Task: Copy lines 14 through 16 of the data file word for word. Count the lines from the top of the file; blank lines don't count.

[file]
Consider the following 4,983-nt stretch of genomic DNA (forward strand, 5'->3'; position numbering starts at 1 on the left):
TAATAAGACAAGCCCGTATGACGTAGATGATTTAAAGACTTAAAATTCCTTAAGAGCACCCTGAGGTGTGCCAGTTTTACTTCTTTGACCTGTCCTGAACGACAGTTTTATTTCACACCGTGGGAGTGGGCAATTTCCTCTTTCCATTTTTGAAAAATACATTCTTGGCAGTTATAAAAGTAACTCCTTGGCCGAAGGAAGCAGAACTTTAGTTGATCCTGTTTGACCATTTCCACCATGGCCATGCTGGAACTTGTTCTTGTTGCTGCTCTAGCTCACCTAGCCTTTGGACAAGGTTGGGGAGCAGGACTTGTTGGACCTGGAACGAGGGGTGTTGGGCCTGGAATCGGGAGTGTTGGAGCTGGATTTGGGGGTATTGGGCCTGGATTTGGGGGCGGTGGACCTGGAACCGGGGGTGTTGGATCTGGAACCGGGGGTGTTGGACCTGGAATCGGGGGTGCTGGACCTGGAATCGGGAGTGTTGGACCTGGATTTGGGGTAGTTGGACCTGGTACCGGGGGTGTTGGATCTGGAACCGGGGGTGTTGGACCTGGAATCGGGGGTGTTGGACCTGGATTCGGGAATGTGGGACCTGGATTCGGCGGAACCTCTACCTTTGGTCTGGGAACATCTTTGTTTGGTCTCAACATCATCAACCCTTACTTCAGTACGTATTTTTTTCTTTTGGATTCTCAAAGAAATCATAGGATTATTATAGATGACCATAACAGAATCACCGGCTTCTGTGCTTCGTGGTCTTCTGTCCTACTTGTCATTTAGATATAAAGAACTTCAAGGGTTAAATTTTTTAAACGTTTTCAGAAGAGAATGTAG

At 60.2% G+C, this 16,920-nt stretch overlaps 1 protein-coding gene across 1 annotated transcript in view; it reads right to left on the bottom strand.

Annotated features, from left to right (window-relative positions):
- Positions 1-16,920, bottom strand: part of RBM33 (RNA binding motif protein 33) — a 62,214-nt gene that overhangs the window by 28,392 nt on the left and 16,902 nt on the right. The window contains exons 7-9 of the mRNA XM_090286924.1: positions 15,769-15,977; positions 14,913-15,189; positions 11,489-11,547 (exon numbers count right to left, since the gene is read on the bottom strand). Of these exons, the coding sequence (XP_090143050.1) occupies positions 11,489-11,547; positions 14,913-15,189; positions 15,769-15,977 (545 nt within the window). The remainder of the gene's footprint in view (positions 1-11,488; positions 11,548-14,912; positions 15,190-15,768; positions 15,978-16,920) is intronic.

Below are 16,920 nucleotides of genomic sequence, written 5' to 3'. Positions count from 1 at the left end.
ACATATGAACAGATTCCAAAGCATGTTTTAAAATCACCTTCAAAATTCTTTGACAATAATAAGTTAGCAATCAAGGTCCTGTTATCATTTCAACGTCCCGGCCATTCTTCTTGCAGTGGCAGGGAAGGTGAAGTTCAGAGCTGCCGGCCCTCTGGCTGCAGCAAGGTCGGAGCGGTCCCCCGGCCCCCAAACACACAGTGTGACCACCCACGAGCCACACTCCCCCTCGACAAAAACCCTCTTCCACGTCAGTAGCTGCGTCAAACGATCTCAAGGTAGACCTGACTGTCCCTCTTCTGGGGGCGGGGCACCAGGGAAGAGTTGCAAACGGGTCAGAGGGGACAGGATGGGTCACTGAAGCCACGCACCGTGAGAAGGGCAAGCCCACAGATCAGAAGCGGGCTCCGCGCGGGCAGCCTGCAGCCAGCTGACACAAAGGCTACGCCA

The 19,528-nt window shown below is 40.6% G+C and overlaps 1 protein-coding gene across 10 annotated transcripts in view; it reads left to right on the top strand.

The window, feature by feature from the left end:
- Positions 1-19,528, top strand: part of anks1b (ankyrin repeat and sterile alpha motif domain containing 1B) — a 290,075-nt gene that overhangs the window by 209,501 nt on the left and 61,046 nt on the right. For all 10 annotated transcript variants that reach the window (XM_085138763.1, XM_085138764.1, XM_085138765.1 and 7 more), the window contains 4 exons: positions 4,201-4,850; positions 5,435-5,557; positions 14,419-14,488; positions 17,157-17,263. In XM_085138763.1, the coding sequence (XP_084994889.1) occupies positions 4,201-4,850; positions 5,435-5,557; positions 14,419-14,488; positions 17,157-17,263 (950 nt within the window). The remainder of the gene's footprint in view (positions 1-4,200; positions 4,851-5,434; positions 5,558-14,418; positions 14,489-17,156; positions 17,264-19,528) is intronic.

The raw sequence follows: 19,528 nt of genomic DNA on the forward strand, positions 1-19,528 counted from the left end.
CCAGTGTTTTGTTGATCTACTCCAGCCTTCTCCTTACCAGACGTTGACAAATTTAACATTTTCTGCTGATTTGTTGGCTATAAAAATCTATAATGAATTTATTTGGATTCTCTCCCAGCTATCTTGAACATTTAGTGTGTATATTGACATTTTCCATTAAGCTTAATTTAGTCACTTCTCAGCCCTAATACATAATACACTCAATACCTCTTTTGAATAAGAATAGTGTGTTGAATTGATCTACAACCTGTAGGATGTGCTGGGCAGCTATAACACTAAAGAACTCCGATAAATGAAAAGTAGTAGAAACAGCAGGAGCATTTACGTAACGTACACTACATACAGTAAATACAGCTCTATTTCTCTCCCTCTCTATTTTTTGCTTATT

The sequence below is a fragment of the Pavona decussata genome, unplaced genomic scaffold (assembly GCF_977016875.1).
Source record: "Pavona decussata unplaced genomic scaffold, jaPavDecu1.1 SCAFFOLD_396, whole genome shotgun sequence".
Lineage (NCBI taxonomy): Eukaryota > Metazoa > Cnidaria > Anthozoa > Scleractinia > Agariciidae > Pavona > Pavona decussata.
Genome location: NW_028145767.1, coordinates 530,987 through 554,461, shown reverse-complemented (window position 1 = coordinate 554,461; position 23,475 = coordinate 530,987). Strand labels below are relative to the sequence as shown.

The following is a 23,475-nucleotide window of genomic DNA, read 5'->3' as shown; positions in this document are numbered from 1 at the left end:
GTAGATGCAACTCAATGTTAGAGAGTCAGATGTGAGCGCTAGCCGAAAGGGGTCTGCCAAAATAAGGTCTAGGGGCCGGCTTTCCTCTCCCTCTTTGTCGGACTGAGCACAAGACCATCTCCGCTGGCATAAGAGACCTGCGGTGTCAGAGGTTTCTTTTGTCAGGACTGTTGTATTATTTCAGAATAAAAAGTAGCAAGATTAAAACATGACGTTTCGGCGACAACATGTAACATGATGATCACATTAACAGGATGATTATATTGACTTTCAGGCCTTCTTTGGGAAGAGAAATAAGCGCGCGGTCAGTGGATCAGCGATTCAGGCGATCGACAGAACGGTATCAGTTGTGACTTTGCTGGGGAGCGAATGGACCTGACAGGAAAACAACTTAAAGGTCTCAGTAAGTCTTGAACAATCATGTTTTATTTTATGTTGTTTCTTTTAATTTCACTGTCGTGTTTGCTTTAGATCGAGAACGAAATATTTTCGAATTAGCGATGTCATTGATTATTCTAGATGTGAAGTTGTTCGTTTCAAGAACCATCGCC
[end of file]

Source record: "Pavona decussata unplaced genomic scaffold, jaPavDecu1.1 SCAFFOLD_396, whole genome shotgun sequence".
Lineage (NCBI taxonomy): Eukaryota > Metazoa > Cnidaria > Anthozoa > Scleractinia > Agariciidae > Pavona > Pavona decussata.
Genome location: NW_028145767.1, coordinates 530,987 through 554,461, shown reverse-complemented (window position 1 = coordinate 554,461; position 23,475 = coordinate 530,987). Strand labels below are relative to the sequence as shown.